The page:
Unfortunately, for a long time the only recourse available was to cup your hand to your ear and yell, "Huh?" It would be this way until about the 13th century C.E., when the hard of hearing were given hollowed out animal horns to use as assistive listening devices.
About five centuries later, the first ear trumpets came along; these were funnel-shaped horns that directed noise directly to the eardrum. They did nothing to amplify the sound, however, and they were extremely bulky and cumbersome to lug around.
A new invention came along in 1876, however, that would require a complete re-thinking of listening devices: the telephone. Since the technology in the receiver allowed for control of the volume and frequency of the sound, it was also capable of amplifying those sounds for those who needed it.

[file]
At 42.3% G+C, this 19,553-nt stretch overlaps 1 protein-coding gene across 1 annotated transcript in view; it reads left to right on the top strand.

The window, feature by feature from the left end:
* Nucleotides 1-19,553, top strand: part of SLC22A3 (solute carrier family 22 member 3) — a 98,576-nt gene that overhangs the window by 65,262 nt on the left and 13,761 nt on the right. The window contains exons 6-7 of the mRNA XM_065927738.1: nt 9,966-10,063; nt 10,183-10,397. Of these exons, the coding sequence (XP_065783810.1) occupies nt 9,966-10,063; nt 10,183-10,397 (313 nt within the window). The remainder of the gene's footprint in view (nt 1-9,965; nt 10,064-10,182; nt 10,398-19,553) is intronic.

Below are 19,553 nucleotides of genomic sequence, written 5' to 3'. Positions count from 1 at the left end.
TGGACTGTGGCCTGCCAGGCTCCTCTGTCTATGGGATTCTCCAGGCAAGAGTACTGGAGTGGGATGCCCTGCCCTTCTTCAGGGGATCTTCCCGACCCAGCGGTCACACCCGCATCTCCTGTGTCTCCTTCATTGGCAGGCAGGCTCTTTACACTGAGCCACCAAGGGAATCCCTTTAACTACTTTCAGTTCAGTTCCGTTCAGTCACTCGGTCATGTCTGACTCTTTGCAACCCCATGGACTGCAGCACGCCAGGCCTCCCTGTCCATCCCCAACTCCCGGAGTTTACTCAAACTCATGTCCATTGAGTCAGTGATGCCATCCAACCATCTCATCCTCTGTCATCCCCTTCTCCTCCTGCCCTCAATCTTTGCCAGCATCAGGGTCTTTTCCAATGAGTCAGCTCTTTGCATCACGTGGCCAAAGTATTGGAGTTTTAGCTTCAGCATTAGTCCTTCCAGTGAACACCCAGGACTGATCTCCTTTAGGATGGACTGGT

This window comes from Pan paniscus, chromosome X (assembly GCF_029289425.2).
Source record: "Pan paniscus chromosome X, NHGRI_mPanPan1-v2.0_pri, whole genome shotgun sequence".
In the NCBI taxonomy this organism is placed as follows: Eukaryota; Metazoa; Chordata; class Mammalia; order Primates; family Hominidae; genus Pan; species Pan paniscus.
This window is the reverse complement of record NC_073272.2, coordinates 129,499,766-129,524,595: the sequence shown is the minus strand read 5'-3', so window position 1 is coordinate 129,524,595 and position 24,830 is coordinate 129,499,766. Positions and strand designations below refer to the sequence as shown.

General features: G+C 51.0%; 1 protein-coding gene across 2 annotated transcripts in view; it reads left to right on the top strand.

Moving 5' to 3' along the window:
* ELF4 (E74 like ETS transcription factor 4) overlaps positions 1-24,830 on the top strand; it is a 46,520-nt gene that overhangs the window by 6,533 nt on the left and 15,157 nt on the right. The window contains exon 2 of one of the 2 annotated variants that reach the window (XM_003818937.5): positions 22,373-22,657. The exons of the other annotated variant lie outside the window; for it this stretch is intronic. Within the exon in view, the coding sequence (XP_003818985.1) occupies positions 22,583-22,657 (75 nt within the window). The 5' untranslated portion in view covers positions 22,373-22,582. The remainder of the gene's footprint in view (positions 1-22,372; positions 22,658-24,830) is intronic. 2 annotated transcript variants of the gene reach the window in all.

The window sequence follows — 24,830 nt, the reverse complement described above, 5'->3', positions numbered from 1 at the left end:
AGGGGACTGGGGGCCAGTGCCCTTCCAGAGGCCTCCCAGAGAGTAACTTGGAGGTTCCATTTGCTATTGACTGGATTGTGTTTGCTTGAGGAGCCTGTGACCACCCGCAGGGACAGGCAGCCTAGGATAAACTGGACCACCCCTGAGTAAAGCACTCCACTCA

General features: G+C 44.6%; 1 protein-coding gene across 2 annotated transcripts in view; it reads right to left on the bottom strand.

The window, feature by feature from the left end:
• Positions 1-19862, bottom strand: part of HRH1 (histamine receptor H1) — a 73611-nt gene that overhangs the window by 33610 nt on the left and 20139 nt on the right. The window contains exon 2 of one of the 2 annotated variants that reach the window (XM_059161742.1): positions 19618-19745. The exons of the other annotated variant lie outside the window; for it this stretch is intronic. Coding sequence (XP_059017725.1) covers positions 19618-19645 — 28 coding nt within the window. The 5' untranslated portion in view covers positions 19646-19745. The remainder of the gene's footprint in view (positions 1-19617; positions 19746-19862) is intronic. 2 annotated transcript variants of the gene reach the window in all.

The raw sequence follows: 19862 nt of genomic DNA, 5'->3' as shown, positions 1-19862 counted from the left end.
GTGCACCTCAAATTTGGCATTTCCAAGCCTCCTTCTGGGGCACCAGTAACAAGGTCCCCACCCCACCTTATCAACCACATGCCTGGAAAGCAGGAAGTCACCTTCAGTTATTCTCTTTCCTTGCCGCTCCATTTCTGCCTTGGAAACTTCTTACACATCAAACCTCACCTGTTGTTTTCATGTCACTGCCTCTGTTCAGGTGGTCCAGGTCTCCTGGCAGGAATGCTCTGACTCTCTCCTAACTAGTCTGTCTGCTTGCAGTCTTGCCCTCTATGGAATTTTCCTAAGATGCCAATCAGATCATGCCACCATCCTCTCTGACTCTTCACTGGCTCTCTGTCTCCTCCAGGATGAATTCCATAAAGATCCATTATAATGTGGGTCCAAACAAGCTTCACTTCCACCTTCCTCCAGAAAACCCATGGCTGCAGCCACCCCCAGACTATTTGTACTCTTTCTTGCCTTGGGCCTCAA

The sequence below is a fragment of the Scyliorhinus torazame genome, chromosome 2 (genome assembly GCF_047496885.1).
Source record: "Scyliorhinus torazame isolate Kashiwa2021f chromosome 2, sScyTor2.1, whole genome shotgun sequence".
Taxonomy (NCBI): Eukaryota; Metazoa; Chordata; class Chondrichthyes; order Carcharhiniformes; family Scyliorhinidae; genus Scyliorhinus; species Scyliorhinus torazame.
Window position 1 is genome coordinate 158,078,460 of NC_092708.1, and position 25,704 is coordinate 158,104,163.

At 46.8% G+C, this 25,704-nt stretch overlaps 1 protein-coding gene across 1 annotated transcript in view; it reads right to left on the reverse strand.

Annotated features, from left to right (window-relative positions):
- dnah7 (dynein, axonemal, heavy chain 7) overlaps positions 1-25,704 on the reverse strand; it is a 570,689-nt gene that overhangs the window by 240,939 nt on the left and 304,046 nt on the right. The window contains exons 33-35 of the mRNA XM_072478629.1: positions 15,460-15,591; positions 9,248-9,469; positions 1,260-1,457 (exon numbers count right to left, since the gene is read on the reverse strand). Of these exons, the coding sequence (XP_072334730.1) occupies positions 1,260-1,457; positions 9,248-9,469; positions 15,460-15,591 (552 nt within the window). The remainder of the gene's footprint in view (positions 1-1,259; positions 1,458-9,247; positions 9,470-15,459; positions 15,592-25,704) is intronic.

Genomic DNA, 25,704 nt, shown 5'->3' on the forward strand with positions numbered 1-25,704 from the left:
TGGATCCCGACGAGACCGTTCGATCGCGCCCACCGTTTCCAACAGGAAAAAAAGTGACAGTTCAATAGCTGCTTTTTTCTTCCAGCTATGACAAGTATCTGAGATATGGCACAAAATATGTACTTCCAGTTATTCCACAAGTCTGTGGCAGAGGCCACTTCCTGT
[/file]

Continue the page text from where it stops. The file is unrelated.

The first person to capitalize on this was a man named Miller Reese Hutchison, who created an electric hearing aid called the Akouphone in 1898. This device used a carbon transmitter that enabled it to be portable, but the transmitter was a large, bulky box that wasn't much easier to carry than an old-fashioned trumpet.
Vacuum-tube hearing aids came along in 1920, the brainchild of a Navy engineer. These weighed a mere seven pounds, so they were easier to carry around.
When transistors were invented in 1948, they quickly replaced vacuum tubes, as they were smaller, needed less power, and weren't as hot or likely to produce distortion. They were quickly used in hearing aids, and just as quickly, a serious problem was discovered: moisture ruined the transistors.